NEXT MONTH TUCSON is going to elect a new mayor, and for the first time in the long and varied history of the Old Pueblo, Hizzoner is going to be Herz. Now before you nit-picking history buffs start scorching the Internet with e-mails instructing me in the matriarchal ways of the pre-Columbian cultures that settled Chuk-son before the tin-men from Iberia planted their flag here, let me explain that I am fully aware of the power of womanhood in stone-age, iron-age and matron-age New World civilization; but they didn't hold elections in the sense we will be on September 9, and they didn't have mayors. Nor alcaldes.
So. Once the dust settles and the heads clear from the election night victory and/or death parties, and the Democratic Party primary has picked a winner -- who will not, trust me, be Pat Darcy -- that woman will be, for all intents and purposes, the mayor-elect of the City of Tucson. Don't think for a minute that Republican Bob Walkup or Libertarian Ed Kahn is going to win the November general election. The Democrats hold an edge in registration, which alone guarantees nothing, but which coupled with the fact that the Republican candidate is unknown, unopposed, and therefore undergunned and unprepared for a citywide scrap (and tripled with the fact that Ed Kahn is the Pat Paulsen of local politics -- and would be the Joe Sweeney of local politics, except that Joe Sweeney is the Joe Sweeney of local politics) makes the Democratic primary the election, period.
We've got four Democrats in the primary, three women and a man named Pat. Pat Darcy. I know from press reports that he's a former baseball player, but he sounds like a New York lady's talk-radio host. No offense meant. The guy's a real-estate broker and is said to have a sense of self-deprecatory humor. He'll need it. When you're the only boy in a four-way fight, and you're the longest shot in anyone's office pool, plus you've got two girl's names as opposed to one each for the real women, well, you get my drift. Sell another shopping center, Pat: it'll cure your blues.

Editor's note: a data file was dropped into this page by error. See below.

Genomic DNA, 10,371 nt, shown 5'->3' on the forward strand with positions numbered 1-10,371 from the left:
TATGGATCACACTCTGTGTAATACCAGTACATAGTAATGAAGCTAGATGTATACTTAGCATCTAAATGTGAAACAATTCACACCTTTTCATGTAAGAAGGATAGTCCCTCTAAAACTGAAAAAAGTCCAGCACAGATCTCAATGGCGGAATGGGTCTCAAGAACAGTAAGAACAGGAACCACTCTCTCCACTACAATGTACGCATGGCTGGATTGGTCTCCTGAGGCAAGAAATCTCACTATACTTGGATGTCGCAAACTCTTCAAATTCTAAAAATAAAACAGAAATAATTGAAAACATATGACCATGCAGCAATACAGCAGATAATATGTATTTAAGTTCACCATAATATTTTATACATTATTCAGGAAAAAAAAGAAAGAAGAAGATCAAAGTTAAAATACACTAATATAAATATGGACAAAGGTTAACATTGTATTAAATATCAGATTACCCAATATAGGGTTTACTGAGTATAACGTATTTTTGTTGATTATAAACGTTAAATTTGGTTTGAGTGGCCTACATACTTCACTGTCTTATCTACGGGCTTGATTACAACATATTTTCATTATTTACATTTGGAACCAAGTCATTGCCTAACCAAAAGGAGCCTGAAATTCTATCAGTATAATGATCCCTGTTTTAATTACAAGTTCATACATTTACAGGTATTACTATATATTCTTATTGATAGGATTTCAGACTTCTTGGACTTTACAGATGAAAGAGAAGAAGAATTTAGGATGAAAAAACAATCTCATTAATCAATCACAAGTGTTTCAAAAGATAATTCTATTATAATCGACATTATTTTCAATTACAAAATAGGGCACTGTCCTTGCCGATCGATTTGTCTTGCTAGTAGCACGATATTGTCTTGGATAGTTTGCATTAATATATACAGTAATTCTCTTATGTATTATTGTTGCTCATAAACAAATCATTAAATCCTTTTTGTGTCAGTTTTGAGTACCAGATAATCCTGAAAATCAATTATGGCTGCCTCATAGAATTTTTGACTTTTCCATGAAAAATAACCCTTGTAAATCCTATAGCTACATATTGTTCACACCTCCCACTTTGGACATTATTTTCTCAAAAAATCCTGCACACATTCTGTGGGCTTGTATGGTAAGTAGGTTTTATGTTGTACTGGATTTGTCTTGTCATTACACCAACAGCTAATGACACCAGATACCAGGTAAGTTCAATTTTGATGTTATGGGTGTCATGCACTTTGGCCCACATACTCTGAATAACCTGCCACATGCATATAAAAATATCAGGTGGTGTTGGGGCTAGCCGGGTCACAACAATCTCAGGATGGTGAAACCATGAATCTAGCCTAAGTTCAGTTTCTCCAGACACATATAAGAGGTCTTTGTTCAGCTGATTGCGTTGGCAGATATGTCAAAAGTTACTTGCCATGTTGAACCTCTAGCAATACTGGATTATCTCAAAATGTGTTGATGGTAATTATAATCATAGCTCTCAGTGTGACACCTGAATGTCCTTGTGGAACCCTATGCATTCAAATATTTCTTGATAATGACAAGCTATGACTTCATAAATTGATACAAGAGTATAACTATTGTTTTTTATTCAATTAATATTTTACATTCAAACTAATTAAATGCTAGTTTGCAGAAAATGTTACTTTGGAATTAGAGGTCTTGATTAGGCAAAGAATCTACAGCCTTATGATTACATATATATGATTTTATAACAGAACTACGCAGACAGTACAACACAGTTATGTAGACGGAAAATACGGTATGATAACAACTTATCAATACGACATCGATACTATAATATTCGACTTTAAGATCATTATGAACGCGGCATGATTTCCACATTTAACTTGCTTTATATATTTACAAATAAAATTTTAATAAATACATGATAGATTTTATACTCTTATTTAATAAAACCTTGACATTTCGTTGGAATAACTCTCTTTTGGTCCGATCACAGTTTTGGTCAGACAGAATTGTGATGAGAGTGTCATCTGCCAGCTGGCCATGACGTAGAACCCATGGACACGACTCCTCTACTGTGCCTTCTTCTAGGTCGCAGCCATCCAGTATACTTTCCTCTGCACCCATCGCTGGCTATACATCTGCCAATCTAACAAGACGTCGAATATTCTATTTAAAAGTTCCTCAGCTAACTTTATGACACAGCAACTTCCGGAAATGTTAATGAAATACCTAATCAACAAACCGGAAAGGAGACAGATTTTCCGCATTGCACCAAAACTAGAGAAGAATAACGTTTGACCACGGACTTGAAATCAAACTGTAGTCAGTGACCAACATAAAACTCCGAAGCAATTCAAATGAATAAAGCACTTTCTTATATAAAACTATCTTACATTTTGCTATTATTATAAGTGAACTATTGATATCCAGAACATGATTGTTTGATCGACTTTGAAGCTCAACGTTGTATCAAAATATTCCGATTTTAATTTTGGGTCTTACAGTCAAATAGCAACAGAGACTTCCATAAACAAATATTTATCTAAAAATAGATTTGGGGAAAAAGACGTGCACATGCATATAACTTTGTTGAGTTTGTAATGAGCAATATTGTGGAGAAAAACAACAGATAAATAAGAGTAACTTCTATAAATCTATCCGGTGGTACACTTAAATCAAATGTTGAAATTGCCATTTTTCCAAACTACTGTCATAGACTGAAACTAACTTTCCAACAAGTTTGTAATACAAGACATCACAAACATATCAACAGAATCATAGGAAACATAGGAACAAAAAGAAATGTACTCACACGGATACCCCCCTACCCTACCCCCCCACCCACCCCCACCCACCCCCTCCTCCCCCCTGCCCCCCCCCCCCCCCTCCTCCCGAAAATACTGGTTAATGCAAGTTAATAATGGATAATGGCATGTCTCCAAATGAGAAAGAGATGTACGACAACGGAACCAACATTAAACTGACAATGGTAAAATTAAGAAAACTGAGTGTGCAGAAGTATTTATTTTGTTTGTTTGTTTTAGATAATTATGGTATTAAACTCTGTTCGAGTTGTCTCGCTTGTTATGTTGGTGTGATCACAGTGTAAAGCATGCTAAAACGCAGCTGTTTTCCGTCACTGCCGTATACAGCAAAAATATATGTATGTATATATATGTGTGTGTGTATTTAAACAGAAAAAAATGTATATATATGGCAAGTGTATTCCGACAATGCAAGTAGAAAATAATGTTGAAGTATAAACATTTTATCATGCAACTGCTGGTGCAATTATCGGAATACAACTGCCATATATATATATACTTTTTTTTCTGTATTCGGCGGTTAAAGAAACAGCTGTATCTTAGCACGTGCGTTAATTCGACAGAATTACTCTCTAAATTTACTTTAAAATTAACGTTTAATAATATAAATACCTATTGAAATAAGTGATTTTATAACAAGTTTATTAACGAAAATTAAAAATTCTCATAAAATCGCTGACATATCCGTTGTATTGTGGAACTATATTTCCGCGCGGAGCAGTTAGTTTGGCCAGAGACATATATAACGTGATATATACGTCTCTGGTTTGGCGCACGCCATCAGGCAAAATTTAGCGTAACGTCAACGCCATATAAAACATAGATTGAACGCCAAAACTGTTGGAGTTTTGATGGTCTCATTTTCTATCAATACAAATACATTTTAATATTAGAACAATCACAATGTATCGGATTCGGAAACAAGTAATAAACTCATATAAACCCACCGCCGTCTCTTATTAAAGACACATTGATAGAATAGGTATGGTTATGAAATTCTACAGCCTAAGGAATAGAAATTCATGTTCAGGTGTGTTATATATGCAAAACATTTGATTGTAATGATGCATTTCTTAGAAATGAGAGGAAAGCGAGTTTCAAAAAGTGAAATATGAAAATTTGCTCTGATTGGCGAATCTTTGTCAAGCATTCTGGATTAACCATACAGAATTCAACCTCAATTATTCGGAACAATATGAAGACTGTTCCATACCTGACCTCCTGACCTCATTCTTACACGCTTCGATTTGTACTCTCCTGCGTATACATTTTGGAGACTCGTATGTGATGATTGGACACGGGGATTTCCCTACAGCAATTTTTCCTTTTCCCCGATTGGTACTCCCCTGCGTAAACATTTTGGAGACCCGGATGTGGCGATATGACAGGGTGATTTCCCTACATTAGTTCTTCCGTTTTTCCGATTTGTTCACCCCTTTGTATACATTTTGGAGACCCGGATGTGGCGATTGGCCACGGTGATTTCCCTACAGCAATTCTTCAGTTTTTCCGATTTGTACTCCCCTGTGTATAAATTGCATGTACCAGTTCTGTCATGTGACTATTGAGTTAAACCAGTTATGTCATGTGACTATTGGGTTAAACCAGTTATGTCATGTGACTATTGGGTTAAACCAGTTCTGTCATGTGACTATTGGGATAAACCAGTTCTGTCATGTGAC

The heavy lifting in this operation is being done by three longtime local heavyweights on the political scene: City Councilman Janet Marcus; former City Councilman Molly McKasson; and Betsy Bolding, whose political bona fides take more generalized prose to describe. She's been a force in Democratic circles for a quarter century or thereabouts, ran Bruce Babbitt's Tucson office when he was governor, and is both smart and practical. Plus she's got a gang of women cronies who get together for lunch the first Tuesday of every month and -- how you say in inglés? -- network. They're also smart and practical, and I'd put them up against any similar-sized gang of men in any kind of ass-kicking contest you'd care to name.
My money is on Bolding.
My heart is somewhat divided. I've known Betsy for years and like her a lot. But I went to high school with Molly McKasson and like and admire her equally. Molly may not have built the reputation of consensus-building and coalition-coalescing that might serve both her political interests and her future effectiveness as a chief executive, but she is dead honest, has unimpeachable integrity and she stays put on principles. Still, I believe the combination of savvy and pragmatism that Bolding has developed over the decades in the front and back rooms, where policy gets made, will prove an unbeatable force in the primary election -- and an effective engine for running the office of mayor.
Plus, Bolding has Jan Lesher running her campaign, and Lesher has a brain on her that, if it had fallen into the hands of the Russians, would have shifted the outcome of the Cold War. And she knows some of the best dirty jokes I ever heard.
There's Janet Marcus, of course, and she is not to be discounted (despite her discounters), but I don't think she has A) generated the attention that McKasson's well-documented battles of principle have earned her; or B) learned the political skills and built the network of support that Bolding has over the years.
This is the first local mayoral election in a long time that has really captured my imagination. It was nice to have Tom Volgy running and getting elected, years back, but not precisely thrilling. Once you've been around a town, scribbling notes and mouthing off for better than three decades, it gets so that a lot of your old drinking buddies end up contesting for the offices of power and majesty.
At this stage of my career, when I consider what equips this candidate or that one, from this circle of acquaintance or another, once the basic qualifications of electoral eligibility are satisfied, to best serve the office sought, the question I ask myself is this:
Who among them would I least want to piss off to the point it went to Fist City?
And the answer, clearly, is Betsy Bolding. Sorry, Pat.